As the country inches ever closer to the fiscal cliff, politicians are getting closer to spending New Year’s Eve at work hammering out a resolution. For those who have somehow escaped the phrase- “fiscal cliff” refers to a frightening combination of tax increases and budget cuts scheduled to take affect at the start of 2013. At the center of the debate is what to do about tax cuts implemented during President George W. Bush’s term. Democrats want tax cuts extended for the middle class, but expired for high earners. Republicans are adamantly opposed to any major tax increases, specifically a full expiration of the Bush- era cuts, which would increase tax rates on income over $250,000 from 35 percent to 39.6 percent.
Republicans and Democrats have been working for weeks to develop a plan both parties can stomach, but little progress has been made. House Speaker John Boehner and the President recently had a “blunt” 30 minutes conversation during which the president insisted taxes must go up on incomes above $250,000. This is something Republicans are unwilling to accept. Soon after this talk, Treasury Secretary Timothy Geithner presented a plan to lawmakers that House Republicans characterized as a joke. Senate Republican Leader Mitch McConnell, referred to it as a "step backward, moving away from consensus and significantly closer to the cliff, delaying again the real, balanced solution that this crisis requires." Statements like this prompted White House spokesman Josh Earnest to report “the only thing preventing [Congress and the White House] from reaching a deal is the refusal of Congressional Republicans to ask the very wealthiest individuals to pay higher tax rates.”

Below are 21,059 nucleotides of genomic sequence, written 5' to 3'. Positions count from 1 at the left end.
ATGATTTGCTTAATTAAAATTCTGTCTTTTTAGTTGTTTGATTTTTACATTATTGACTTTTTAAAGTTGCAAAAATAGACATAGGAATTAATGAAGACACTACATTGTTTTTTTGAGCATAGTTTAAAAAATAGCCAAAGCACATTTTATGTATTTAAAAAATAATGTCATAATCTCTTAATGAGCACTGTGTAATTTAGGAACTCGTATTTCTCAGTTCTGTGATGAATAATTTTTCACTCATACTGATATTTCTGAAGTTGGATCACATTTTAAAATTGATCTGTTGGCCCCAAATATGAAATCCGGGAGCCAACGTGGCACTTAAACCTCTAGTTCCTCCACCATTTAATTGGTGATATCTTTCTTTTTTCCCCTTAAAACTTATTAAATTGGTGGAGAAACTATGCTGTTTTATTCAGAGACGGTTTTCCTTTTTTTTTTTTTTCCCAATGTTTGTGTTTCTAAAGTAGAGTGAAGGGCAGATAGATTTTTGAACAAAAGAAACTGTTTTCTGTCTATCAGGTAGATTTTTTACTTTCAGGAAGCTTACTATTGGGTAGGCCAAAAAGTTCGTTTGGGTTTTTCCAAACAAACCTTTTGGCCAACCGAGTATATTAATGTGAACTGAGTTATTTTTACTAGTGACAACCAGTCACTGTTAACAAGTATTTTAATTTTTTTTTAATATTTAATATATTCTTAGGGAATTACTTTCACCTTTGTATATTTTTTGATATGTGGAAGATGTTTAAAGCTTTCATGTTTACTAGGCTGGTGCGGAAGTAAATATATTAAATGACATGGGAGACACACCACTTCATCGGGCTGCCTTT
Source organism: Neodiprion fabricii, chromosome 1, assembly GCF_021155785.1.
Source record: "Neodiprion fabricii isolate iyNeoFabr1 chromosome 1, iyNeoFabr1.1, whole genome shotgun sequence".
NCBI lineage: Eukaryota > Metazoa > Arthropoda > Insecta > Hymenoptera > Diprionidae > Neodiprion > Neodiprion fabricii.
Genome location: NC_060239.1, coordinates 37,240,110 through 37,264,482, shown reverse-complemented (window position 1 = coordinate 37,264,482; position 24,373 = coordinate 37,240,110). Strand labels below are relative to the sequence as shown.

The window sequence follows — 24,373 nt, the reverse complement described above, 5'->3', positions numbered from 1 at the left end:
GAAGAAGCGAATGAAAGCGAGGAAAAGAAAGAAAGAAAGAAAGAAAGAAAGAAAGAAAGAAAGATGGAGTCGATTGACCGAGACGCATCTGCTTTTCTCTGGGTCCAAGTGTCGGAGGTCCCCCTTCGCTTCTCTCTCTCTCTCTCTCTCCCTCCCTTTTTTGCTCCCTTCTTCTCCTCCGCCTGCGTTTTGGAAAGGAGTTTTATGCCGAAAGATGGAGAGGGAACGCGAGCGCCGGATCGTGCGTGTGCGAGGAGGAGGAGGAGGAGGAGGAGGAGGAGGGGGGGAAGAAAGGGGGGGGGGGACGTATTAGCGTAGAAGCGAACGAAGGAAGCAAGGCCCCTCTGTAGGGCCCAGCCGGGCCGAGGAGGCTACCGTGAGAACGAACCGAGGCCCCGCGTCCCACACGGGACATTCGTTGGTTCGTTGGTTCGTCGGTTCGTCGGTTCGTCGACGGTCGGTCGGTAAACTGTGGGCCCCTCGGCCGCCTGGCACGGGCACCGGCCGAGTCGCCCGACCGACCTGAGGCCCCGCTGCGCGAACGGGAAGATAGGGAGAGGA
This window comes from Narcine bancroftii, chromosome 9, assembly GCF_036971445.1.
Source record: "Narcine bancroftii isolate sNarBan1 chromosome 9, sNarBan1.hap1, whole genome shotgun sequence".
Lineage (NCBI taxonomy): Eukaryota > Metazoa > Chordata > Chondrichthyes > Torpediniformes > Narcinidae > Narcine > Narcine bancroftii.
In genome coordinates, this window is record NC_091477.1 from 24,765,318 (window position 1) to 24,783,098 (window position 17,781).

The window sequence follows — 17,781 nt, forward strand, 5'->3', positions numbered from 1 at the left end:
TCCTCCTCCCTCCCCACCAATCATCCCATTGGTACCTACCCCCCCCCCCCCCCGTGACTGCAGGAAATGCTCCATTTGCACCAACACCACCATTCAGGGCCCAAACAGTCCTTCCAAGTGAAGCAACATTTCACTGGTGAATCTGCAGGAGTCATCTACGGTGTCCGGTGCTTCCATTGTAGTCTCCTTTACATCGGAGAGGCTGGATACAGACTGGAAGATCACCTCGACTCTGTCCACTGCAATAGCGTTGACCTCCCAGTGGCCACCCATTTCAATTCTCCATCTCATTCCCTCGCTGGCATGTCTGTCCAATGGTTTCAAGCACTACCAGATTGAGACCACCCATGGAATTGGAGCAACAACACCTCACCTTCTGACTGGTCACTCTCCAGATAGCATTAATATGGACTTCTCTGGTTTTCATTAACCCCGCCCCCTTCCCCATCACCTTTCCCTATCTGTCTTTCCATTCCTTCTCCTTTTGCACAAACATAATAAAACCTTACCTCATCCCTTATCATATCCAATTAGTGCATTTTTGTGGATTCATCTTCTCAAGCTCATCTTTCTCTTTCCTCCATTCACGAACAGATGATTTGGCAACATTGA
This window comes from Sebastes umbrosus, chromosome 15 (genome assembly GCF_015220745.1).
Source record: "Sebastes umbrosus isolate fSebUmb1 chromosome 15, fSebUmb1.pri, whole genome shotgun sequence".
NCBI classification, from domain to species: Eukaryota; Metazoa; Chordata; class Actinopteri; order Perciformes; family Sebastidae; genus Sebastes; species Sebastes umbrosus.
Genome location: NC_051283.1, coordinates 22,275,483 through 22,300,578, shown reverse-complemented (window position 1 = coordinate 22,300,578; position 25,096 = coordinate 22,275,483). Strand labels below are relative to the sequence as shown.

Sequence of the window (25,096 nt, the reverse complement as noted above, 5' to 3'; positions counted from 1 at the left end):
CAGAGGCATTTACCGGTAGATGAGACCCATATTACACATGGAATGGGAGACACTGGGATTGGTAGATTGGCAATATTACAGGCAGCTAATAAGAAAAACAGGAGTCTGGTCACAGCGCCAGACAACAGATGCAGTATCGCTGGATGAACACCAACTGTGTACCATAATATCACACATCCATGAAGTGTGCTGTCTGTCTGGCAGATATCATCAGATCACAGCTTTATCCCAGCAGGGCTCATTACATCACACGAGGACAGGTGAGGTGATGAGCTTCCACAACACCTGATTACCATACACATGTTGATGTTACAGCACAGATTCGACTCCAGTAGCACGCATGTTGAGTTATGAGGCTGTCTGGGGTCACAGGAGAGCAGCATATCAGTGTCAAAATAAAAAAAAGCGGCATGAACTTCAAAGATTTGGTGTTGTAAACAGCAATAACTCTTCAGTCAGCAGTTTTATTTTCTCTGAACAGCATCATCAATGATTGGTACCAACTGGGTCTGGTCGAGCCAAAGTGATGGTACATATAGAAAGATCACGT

Republicans insist it is more complicated than a simple stubbornness to raise taxes on rich people. The Speaker’s office cited lack of Senate support as a major concern and a reason the plan is unacceptable. Several months back, the Senate struggled to pass $8 billion in tax increases- and Geithner’s plan calls for twice that amount. Time is ticking away, and if the White House plan cannot pass the Democrat-controlled Senate, they argue, it will do nothing to avert the cliff. Republicans advocate retaining the debt limit and cutting new areas of spending.
President Obama took a hiatus from the bickering by heading to the K’NEX manufacturing facility in Montgomery County, where he received 57 percent of the vote, to garner public support for his argument for Congress to act quickly to protect the tax rates of middle class families. Extending these tax cuts now will alleviate stress on the middle-class and therefore stimulate the economy by encouraging consumers to spend more this holiday season- on toys- and other products, according to the President. This is important because businesses like K’NEX, which has recently brought much of its manufacturing back to the US from China, rely on holiday spending to compensate their workers- more middle class Americans- and pay their bills.
Meanwhile in Washington, the clock continues to tick…